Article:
“Brain research suggests that sensory input and mental focus lead to deeply imprinted pattern learning when experienced in an “adrenalated state.” Who is more full of adrenaline surges than excited kids playing games? Passionate playfulness is embedded in our human blueprint for learning.” Jon Young
When supporting people, especially young people, to connect with the natural world we aim to find techniques that engage their inner passions. Wilderness Awareness Games play a critical role in all of our programs at Educated by Nature, supporting mentors to engage children in experiences that inspire and invigorate.
These games are a collection of activities that target core routines of deep nature connection through active, playful experiences. We were first introduced to Wilderness Awareness Games when we came across the 8 Shields Institute and the Art of Mentoring (our underlying core inspiration).
What are Wilderness Awareness Games?
Generally, the Wilderness Awareness Games we play are high energy, involve fast movement – running, chasing, dodging, jumping – and get the heart pumping. They are based on animal behaviours observed in the wild and often require children to imitate the forms or actions of particular animals. There are rules and instructions for each game that require focus. The games require balance and coordination – developing agility in the body and stretching proprioception and equilibrioception. Games are collaborative and often require teams that develop cooperation and empathy. If your child has participated in one of our programs, ask them about Fire in the Forest, Otter Steals Fish, Tail Tag or Nutty Squirrels.
Other Wilderness Awareness Games we play are less active and focus more on stillness, such as Eagle Eye, Sleeping Fawn, Chudditch stalks Dunnart. These games enhance awareness and the full use of the senses. They open our peripheral vision, hearing, ability to spot intricate details or simply develop our patience in being still in nature.
It’s about Nature Connection
Whether high energy or focused, the Wilderness Awareness Games work in subtle ways to encourage children to physically connect with the earth in more subtle, indirect ways. By engaging in play types that children are naturally drawn to, they practice skills without knowing they are ‘practicing’ anything at all. It’s why Jon Young, the Founder of the 8 Shields Institute, describes these experiences as ‘the invisible school’.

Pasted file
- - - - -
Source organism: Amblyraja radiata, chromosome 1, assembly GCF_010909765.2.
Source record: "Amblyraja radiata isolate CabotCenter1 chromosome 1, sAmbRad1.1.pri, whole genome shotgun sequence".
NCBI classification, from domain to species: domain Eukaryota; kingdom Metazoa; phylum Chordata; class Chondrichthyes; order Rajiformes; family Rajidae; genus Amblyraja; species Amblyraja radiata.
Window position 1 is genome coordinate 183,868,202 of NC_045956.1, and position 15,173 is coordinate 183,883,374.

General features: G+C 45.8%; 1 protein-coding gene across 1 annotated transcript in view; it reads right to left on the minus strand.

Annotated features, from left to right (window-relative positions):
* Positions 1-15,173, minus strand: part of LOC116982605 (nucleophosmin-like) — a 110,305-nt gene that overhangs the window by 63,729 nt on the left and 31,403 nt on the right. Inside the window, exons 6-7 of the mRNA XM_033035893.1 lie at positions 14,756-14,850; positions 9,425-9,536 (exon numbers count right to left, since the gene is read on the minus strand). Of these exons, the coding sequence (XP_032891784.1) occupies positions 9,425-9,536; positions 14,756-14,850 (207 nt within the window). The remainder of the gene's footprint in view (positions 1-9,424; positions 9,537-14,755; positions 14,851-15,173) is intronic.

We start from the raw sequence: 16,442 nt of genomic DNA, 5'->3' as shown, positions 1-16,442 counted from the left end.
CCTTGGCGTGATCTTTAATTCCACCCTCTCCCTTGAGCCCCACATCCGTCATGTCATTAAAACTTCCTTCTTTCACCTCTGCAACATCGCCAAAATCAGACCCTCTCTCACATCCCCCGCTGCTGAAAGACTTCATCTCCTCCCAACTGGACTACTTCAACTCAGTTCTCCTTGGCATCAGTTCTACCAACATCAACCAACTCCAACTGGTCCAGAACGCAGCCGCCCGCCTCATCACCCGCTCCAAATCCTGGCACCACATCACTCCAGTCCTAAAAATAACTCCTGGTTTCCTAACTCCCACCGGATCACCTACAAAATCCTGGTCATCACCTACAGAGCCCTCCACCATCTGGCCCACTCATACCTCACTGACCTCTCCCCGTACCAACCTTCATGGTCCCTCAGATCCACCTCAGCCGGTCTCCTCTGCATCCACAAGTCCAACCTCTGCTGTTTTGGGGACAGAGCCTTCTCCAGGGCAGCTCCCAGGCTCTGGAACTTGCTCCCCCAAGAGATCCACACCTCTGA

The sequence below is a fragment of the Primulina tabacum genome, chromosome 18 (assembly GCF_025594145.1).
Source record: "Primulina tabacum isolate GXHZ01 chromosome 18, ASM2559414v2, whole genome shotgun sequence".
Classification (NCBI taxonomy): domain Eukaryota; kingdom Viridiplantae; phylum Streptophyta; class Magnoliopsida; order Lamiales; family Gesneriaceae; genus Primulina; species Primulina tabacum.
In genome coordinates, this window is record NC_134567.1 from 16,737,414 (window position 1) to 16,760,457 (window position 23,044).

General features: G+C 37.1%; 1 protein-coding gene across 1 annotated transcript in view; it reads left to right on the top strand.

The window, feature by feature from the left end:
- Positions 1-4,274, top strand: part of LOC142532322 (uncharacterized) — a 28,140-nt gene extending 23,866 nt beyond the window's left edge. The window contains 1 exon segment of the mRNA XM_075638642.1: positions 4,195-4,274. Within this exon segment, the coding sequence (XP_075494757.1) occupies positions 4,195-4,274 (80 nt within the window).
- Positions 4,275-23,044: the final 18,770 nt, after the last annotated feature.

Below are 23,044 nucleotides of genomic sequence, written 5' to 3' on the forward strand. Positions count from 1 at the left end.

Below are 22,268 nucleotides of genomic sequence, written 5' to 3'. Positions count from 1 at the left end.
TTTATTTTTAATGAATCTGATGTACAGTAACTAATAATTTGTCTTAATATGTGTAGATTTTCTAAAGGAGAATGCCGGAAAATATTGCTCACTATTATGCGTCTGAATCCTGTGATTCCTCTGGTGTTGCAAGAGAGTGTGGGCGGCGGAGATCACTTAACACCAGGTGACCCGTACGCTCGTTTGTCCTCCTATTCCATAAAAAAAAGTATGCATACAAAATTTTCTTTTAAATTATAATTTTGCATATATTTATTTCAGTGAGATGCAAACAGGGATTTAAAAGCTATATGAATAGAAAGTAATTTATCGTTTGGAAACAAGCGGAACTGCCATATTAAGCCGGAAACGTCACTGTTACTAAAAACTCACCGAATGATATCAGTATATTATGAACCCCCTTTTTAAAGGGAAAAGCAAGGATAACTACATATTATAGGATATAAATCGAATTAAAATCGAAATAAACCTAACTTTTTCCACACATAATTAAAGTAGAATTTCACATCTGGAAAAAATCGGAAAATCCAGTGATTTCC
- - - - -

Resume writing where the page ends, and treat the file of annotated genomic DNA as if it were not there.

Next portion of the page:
“To the people you serve, it may seem like nothing but running through woods, playing games, and listening to stories. An underlying intention they never realise lies beneath this surface evidence. By subtly and invisibly using Child Passions to get people to practice Core Routines and so read the Book of Nature, you engage them in learning without them ever knowing it. You are running an ‘Invisible School’.” Jon Young
Biophobia and Nature Disconnect
Many children today have an underlying fear of the natural world, of things that crawl, or being dirty, or the unknown of outdoor spaces. Richard Louv, in his book, The Last Child In the Woods coined the phrase ‘nature deficit disorder.’
“Nature-deficit disorder describes the human cost of alienation from nature, among them: diminished use of the senses, attention difficulties, and higher rates of physical and emotional illness. The disorder can be detected in individuals, families and communities.” Richard Louv
This alienation provides barriers when inviting children outside, into natural spaces. For some children, the idea of sitting on the bare earth, crawling through a shrubby bush space, running barefoot through a field or simply walking along a bush track on a Summer’s day, provides a challenge to the senses and a fear response kicks in. However, when we invite children into games in nature these fears often fall away, the child becomes focussed on the task at hand – stealing from the nest, dodging obstacles, hiding as still as possible in a pile of leaves and twigs. In these moments of adrenaline-fuelled engagement or complete concentration, these same children lay close to the earth, forget about the creepy crawlies and ‘unknowns’ in these natural spaces and build connection and acceptance of the space. In these times they are ‘wiring’ new neural pathways in their brains, pathways of connection and comfort with nature that support the development of resilience.